My first impression of Rutherford was that he looked just like an English gentleman and also somehow like a scholar. In fact he invented various unique sounds extending possibilities of a trombone. At the party after the show he willingly signed autographs for his fans with smiles on
his face.

Next year’s event was - “Super Improvising Performance:Joseph Jarman meets Sabu Toyozumi in Tokoname” July 9, 2000 at Café-terrace Jumbo.

Next year, in 2001, I had a severe attack of sickness, which disabled me to continue the annual event with Sabu since then due to the lack of both physical power and mental toughness as well.

I will try to sum up results from my experiences of jazz lives I promoted in my home town of Tokoname - We could enjoy wonderful performances by leading jazz musicians in the world. It was pretty hard to draw enough audiences in my home tow with less jazz fans. They were more or less 30 crowds consisted of friends, authors, company colleagues, families, jazz fans and so on.


My real intention was to encourage those artists who are engaged in ceramics, glasses, sculpture, art, photography, etc, etc in our town through personal experiences of serious challenging performances by world’s leading musicians. I will never forget young kids from preschool to elementary school to keep listening to that Bro’s roaring sax performance until last.

Deciding to promote jazz live myself I thought I should deal with free jazz and improvising music since they could be enjoyed only live which I studied through my personal experiences since 1974.

As the venue I did think no other place than Jumbo since I am so close to its owner for whom I used to be a regular customer for almost 30 years since 1970. Moreover I used to help him manage the café for 15 years or so since 1975. In return he helped me to promote events by charging me nothing for both venue and after hours party.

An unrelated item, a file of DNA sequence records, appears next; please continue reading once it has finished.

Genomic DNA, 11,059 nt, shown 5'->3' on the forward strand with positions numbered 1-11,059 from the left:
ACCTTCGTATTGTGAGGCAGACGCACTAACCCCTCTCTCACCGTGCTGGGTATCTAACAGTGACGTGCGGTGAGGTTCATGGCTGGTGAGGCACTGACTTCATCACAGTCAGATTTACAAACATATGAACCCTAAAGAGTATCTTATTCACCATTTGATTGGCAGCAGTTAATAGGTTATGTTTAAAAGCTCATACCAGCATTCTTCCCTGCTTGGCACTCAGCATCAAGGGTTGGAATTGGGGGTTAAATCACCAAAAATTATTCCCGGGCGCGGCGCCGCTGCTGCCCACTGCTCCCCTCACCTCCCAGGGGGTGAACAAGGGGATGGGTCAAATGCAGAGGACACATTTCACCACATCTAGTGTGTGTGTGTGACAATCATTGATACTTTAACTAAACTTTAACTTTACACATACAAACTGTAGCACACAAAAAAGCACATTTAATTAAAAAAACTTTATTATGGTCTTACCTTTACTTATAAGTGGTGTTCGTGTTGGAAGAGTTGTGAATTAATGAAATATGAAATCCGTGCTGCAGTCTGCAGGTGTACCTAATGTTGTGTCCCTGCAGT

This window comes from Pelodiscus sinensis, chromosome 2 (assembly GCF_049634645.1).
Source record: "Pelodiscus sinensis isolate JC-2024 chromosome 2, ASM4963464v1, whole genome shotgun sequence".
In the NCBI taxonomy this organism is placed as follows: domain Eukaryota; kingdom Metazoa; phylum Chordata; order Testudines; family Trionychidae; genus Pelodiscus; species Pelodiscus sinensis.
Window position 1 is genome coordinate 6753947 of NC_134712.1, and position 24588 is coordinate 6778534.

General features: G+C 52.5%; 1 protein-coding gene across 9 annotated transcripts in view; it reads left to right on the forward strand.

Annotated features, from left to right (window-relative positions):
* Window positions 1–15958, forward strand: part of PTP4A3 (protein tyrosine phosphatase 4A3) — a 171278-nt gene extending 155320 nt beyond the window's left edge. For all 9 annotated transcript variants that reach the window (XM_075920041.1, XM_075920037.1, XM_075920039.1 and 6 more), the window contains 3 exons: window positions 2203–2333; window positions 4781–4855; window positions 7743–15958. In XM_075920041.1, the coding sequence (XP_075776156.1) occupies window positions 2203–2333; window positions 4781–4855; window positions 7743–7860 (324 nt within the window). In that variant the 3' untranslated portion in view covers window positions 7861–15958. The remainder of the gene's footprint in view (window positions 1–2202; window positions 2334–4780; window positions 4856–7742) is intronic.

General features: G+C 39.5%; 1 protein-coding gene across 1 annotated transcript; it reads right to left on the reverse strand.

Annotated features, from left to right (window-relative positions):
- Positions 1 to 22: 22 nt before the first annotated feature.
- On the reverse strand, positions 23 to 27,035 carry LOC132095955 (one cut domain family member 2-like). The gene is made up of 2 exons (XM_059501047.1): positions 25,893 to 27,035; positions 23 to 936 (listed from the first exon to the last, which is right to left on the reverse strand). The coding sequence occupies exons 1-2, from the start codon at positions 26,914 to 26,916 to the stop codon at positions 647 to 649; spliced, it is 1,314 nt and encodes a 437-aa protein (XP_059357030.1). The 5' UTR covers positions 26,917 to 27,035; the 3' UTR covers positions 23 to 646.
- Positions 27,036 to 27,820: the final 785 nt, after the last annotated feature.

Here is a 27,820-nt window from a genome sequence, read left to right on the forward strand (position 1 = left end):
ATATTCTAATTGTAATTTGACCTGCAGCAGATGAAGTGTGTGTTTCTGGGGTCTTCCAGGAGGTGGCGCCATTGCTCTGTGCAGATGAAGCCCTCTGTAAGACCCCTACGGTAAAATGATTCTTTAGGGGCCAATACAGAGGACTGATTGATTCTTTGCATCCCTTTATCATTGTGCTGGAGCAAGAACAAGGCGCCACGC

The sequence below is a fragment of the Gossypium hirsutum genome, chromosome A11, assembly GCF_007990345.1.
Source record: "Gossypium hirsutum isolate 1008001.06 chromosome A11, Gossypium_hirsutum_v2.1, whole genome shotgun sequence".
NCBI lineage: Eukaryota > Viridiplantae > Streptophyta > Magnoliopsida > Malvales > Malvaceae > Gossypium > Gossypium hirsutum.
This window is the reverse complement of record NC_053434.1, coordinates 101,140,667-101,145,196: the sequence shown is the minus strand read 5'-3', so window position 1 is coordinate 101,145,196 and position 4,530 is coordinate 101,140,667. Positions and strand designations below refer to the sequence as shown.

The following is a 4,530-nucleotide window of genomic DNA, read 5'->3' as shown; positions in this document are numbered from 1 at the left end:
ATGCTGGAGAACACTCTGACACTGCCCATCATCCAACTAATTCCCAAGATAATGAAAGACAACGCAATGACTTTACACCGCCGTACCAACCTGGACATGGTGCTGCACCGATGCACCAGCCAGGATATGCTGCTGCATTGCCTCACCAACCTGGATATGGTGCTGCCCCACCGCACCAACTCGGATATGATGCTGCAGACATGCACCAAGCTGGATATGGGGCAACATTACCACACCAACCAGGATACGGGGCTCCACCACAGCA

The income coming exclusively from tickets sale could cover half of expenses of mostly musicians’ fee and hotel rooms. Other half of expenses was paid from my pocket, which was actually compensated by bonuses paid by my employer half-yearly.

Finally, I would like to refer to my personal history in short - I was born in Tokoname, Aichi, in 1945 and still live there. In 1961 when I was 15 years old I was so much fascinated by the sophisticated feelings created by jazz seeing the documentary film Jazz on a Summer’s Day. In 1962 my elder brother took me to the spiritual concert by Golden Gate Quartet which was my very first one in my life, followed by the one by Carmen Cavallero. In 1963 I went by myself to the concert by Art Blakey & Jazz Messngers, which knocked me out deeply hooking me on modern jazz. Since then I never missed any of American jazz concerts held one after another in the boom; Sonny Rollins, Thelonious Monk, Cannonball Adderley, Roland Kirk, Max Roach, Oscar Peterson, Stan Getz, Duke Ellington, Hellen Merrill, Sarah Vaughn, John Coltrane, etc, etc.

In 1968 I got the membership for YAMAHA Jazz Club in Nagoya which was administrated by Dr. Osamu Uchida and until 1997 I appreciated great performances by Japanese jazz musicians from swing to free but mostly modern jazz, just to name a few Sadao Watanabe, Masayuki Takayanagi, Masahiko Togashi, Masabumi Kikuchi, Terumasa Hino, Isao Suzuki, Masahiko Sato, Akira Sakata, Takeo Moriyama, Motohiko Hino, Takehiro Honda and so on. READ MORE ...
Translated by Kenny Inaoka